Free access to new frailty resource during RCN congress week

Online resource launched by the RCN older people's forum and RCNi about helping patients with frailty offered free for the next week.

A new online resource on helping patients with frailty has been launched, with free access offered to nurses for the next week.

The free resource includes guidance on how to manage patients with frailty. Picture: SPL

The multimedia resource, developed by the RCN older people's forum and RCNi, focuses on frailty, a clinical syndrome related to the ageing process, in which patients experience loss of reserve, energy and well-being.

It covers how to recognise frailty and includes guidance on how to manage patients with frailty using a gold-standard process of care called 'comprehensive geriatric assessment'.

The resource collection includes audio recordings, features, videos and a peer-reviewed learning module.

'An emotive subject'

RCN professional lead for older people and dementia care Dawne Garrett said: ‘Frailty is an emotive subject and no one likes to be considered frail. However, the clinical syndrome of frailty is affecting an increasing number of people.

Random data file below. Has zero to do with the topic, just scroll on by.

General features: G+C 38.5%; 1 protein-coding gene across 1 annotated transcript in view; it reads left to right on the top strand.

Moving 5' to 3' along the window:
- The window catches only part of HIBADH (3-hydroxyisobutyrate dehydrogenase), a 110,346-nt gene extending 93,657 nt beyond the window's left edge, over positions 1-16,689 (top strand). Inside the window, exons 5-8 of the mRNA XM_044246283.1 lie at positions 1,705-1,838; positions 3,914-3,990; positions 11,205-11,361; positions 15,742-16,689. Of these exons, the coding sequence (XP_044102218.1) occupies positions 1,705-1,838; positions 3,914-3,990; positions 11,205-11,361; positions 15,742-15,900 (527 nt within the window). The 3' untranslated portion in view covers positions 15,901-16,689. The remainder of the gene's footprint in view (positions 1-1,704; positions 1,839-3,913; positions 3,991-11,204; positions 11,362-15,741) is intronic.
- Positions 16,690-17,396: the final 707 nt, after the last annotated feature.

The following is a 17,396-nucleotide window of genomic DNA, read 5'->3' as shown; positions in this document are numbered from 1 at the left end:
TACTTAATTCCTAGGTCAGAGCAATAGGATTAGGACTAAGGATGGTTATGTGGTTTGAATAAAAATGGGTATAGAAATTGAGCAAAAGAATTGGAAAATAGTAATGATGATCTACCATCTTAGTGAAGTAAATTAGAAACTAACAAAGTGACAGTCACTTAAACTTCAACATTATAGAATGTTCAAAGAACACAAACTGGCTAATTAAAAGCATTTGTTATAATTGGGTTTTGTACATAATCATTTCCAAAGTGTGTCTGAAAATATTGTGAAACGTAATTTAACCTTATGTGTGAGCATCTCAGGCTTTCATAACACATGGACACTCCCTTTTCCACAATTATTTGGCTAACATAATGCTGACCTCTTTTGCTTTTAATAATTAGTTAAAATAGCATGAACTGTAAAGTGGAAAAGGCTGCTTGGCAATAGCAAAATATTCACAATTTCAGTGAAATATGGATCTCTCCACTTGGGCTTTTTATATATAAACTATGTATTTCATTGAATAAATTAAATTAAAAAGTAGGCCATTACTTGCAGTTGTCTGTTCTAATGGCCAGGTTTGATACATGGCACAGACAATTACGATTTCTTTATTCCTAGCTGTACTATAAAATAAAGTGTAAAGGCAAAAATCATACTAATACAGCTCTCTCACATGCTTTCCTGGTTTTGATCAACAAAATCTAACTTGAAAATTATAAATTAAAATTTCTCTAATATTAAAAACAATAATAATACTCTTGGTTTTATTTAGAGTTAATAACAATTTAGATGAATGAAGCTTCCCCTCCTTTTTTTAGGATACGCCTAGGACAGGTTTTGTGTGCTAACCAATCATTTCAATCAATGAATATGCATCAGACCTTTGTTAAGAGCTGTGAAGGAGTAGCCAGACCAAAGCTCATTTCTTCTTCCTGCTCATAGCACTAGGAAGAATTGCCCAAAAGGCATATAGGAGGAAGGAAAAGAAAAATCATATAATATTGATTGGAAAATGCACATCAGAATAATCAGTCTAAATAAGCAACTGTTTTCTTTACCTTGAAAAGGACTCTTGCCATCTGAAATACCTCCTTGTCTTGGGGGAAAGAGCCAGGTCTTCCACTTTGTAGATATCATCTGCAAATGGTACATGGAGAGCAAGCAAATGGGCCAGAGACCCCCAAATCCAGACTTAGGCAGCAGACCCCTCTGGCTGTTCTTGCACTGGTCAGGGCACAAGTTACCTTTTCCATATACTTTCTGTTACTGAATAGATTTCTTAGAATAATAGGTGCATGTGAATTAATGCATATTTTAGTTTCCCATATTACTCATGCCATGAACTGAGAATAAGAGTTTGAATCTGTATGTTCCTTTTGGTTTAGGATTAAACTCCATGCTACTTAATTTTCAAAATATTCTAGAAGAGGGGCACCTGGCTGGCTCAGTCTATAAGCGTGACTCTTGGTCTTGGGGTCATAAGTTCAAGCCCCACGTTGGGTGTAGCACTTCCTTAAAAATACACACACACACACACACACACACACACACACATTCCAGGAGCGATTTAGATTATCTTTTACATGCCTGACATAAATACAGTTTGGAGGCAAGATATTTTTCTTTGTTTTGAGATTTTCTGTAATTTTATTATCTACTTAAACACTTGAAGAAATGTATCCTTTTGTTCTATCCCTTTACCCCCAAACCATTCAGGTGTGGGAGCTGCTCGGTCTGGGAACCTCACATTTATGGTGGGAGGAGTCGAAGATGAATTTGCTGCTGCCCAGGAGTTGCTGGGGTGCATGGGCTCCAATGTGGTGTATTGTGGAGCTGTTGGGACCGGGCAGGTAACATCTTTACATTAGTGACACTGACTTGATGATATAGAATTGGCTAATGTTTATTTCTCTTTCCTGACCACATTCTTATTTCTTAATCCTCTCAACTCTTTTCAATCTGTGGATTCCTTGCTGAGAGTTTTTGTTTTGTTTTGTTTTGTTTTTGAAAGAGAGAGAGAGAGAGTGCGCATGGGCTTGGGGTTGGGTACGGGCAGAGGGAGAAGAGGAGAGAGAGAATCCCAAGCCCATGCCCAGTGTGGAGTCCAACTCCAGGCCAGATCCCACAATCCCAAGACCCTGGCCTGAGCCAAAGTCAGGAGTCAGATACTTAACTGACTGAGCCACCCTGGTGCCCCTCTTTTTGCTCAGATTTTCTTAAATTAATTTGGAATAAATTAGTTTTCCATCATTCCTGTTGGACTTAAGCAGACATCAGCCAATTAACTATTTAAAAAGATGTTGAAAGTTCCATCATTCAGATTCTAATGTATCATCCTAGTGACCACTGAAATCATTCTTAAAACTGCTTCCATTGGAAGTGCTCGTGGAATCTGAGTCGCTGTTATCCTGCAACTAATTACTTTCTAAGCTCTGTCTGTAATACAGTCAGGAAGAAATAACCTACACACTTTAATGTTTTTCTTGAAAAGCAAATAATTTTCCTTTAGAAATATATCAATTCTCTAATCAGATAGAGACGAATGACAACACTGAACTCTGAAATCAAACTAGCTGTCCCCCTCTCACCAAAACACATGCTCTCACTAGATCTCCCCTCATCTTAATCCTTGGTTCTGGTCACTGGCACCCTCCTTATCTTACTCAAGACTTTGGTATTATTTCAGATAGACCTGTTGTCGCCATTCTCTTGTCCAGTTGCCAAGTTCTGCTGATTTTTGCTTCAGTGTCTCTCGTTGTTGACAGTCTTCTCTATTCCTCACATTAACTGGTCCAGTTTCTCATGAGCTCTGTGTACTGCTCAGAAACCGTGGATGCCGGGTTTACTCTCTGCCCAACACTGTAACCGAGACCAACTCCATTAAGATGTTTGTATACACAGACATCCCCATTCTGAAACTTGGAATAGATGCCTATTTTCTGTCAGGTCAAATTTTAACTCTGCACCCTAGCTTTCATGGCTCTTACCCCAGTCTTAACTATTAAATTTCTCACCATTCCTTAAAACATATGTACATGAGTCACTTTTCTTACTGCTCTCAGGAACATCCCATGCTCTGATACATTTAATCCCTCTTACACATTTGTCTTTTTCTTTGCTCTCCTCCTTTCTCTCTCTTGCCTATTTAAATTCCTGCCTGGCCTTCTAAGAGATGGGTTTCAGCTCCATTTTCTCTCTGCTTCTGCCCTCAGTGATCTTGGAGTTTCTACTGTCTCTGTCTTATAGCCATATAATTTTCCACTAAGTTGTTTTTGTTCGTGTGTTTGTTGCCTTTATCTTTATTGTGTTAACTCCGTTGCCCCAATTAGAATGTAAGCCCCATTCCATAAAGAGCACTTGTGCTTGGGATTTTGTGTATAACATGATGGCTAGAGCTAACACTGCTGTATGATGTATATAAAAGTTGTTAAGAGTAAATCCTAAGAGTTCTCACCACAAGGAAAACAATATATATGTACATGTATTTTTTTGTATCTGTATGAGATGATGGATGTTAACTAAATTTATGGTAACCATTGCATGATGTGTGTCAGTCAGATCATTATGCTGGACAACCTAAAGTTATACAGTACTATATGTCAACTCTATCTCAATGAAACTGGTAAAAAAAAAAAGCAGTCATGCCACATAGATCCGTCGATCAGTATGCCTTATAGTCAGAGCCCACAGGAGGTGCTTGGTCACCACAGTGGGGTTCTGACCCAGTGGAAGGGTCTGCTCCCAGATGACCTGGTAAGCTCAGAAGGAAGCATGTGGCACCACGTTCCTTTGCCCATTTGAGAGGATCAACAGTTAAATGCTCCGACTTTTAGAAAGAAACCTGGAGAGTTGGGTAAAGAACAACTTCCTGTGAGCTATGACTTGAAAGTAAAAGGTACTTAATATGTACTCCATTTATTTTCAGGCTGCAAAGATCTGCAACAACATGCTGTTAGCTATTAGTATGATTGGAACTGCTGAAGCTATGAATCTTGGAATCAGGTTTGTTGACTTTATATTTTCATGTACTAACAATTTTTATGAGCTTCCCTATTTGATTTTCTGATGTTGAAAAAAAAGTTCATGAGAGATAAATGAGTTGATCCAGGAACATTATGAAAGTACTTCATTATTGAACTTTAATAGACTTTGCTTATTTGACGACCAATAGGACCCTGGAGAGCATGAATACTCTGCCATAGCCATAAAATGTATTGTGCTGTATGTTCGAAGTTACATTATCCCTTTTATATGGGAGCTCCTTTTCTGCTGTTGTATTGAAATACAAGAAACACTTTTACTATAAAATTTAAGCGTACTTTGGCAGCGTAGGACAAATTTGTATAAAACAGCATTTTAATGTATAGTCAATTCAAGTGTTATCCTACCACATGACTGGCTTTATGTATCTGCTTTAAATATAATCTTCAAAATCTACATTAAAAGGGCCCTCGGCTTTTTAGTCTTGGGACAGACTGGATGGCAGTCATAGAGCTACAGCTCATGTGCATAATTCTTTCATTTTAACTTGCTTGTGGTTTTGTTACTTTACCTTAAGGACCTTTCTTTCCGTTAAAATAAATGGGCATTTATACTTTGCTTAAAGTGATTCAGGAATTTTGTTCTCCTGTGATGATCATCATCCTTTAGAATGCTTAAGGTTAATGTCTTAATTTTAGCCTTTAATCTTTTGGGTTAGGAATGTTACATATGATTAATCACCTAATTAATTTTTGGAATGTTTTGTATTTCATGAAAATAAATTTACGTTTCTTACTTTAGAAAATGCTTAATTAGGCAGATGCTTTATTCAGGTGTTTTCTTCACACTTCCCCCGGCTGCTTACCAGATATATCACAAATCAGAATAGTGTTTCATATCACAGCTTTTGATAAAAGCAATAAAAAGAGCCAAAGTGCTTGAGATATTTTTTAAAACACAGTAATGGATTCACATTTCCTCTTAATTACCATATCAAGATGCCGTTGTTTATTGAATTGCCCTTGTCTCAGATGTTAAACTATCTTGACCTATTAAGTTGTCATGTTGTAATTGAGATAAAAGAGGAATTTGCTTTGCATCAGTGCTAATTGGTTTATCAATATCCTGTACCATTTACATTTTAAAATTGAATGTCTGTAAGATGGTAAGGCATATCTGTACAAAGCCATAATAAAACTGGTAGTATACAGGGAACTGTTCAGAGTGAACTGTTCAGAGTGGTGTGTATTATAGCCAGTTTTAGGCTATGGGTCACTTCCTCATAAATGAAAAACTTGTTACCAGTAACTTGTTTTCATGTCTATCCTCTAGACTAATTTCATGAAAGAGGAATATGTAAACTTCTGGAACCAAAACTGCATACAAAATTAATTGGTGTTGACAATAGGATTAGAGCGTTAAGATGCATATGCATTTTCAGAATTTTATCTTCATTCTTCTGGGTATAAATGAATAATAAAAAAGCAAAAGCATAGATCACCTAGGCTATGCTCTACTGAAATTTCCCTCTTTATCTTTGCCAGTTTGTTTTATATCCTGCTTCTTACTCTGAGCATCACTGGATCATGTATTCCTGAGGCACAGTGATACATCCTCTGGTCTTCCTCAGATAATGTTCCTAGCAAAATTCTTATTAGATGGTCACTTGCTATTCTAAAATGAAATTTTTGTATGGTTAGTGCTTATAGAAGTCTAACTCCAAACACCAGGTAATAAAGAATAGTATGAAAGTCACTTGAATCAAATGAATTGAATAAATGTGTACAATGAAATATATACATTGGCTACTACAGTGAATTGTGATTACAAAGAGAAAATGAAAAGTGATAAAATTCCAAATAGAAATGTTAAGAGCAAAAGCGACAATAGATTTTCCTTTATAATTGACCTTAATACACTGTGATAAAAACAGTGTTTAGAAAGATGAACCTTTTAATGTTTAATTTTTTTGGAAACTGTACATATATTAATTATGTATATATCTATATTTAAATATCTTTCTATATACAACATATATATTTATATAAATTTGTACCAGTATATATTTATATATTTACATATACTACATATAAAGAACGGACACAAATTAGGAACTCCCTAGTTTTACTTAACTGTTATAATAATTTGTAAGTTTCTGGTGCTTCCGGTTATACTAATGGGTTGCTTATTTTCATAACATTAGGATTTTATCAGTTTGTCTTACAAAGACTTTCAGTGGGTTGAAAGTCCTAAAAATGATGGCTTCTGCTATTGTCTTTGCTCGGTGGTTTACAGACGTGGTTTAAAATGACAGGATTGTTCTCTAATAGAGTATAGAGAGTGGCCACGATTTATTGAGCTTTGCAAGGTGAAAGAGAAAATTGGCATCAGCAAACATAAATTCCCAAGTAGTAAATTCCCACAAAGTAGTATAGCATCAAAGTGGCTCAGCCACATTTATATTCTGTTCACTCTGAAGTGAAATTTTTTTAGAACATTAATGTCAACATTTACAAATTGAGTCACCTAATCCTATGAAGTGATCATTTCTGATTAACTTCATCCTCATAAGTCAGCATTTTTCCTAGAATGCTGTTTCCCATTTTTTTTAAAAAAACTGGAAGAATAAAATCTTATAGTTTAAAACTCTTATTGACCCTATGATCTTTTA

'Recognition of frailty is important as it can be assessed and interventions can improve an individual’s quality of life.

'Whether you are looking for information to signpost a patient or relative to, or want to enhance your nursing skills, you will find this accessible, multimedia resource invaluable.'

Global research

Ms Garrett added that all nurses who work in care homes, emergency departments or surgical wards are likely to care for older people with frailty.

'For specialist nurses working with older people, directions in global research on frailty and the importance of the integration agenda are also outlined.’

The frailty resource is free to registered users during RCN congress week and will remain free to subscribers thereafter.

To access the resource click here

In other news

This is a free article for registered users

This article is not available as part of an institutional subscription. Why is this? You can register for free access.